||The American Psychological Association endorsed hypnosis as a branch of psychology (Freud the Father of psychotherapy used hypnosis in his early work and later confirmed in his writing the value of clinical hypnosis).
||The American Medical Council on Mental Health recommended that medical students should receive 144 hours of training in hypnosis over a 9 to 12-month period at undergraduate and postgraduate levels.
||The United Kingdom, Royal Society of Medicine (RSM) formed a section for “Hypnosis and Psychosomatic Medicine”.
||The British Medical Association (BMA) emphasized that hypnotherapy is “part of orthodox medical treatment.”
||The United States’ National Institute of Health (NIH) issued an extensive report, which concluded that hypnosis is effective in alleviating chronic pain associated with cancer and other conditions, including irritable bowel syndrome (IBS) and tension headaches. 2000 BMA stated to the House of Lords Select Committee on Science and Technology that “Hypnotherapy and counselling may be considered as orthodox treatments”.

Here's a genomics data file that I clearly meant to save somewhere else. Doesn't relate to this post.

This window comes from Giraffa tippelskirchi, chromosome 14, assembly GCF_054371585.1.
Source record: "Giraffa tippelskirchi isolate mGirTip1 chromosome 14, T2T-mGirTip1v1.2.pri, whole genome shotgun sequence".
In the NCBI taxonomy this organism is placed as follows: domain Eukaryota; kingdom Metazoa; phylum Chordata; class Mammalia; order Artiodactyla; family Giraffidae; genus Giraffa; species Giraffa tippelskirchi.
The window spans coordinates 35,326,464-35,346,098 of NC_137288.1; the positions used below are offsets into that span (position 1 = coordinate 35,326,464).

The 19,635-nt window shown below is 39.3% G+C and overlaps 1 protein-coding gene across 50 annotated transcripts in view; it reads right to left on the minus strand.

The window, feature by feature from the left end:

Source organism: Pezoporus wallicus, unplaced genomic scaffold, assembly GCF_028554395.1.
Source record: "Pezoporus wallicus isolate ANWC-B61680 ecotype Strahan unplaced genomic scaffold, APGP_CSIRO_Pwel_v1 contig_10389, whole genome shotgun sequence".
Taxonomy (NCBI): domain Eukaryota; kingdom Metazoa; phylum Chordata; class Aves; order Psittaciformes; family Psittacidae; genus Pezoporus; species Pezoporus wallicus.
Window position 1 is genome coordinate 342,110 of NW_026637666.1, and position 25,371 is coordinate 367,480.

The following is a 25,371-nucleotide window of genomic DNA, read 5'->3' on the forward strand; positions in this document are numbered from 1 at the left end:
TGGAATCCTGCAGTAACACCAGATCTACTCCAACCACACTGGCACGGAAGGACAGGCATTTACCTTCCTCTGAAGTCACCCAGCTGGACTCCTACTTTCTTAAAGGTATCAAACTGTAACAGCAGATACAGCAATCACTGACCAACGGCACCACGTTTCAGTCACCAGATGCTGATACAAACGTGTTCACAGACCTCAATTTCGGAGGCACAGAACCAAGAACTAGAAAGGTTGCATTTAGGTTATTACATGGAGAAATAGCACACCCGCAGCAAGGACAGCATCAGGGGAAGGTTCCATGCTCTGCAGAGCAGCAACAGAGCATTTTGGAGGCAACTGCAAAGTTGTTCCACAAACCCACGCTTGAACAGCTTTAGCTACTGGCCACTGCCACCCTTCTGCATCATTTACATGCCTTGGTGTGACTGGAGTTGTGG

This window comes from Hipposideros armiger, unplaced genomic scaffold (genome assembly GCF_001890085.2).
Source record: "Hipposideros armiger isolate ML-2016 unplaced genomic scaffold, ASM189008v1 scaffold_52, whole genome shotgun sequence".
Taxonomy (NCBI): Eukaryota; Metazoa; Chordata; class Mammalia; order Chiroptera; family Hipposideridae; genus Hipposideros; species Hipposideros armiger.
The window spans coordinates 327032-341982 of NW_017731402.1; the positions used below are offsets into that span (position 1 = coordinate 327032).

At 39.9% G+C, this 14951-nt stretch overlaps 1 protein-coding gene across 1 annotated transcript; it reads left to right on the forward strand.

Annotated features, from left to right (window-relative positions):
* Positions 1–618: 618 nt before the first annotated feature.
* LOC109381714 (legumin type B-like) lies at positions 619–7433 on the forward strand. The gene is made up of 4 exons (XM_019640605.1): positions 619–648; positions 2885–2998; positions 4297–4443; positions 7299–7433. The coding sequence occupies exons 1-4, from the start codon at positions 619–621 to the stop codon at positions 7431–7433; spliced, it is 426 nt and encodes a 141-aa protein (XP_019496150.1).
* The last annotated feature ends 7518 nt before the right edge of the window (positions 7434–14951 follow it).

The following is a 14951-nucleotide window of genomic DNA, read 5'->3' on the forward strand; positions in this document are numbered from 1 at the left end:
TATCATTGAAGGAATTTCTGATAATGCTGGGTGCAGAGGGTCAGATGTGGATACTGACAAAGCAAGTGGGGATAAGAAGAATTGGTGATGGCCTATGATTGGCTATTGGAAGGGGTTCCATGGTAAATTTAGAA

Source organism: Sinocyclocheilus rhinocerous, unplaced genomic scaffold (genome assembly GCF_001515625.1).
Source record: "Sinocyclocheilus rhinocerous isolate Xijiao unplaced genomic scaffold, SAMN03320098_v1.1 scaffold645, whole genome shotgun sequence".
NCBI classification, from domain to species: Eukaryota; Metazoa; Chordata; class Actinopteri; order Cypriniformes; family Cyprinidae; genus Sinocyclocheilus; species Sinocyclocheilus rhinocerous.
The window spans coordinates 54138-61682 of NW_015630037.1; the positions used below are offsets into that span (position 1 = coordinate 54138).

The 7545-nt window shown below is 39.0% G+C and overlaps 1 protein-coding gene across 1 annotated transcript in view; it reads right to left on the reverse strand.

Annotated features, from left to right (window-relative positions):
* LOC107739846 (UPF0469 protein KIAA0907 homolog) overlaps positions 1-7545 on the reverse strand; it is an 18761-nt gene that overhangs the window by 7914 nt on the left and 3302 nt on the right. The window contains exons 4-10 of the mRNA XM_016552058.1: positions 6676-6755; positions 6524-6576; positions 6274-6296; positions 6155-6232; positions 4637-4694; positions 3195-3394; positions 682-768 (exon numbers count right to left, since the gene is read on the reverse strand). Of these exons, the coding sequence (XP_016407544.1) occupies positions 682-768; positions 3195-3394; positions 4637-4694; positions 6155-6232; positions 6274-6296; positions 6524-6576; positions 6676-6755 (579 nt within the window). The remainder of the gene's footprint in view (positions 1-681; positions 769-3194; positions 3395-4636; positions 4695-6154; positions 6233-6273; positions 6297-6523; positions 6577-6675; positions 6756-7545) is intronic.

||The British Psychological Society commissioned a group of psychologists to publish a report on The Nature of Hypnosis, which reported that hypnosis is a proven therapeutic medium. The report stated that “hypnotic procedures may be beneficial in the management and treatment of a wide range of conditions and problems encountered in the practice of medicine, psychiatry and psychotherapy”.
||The American Psychological Association published a formal definition of hypnosis.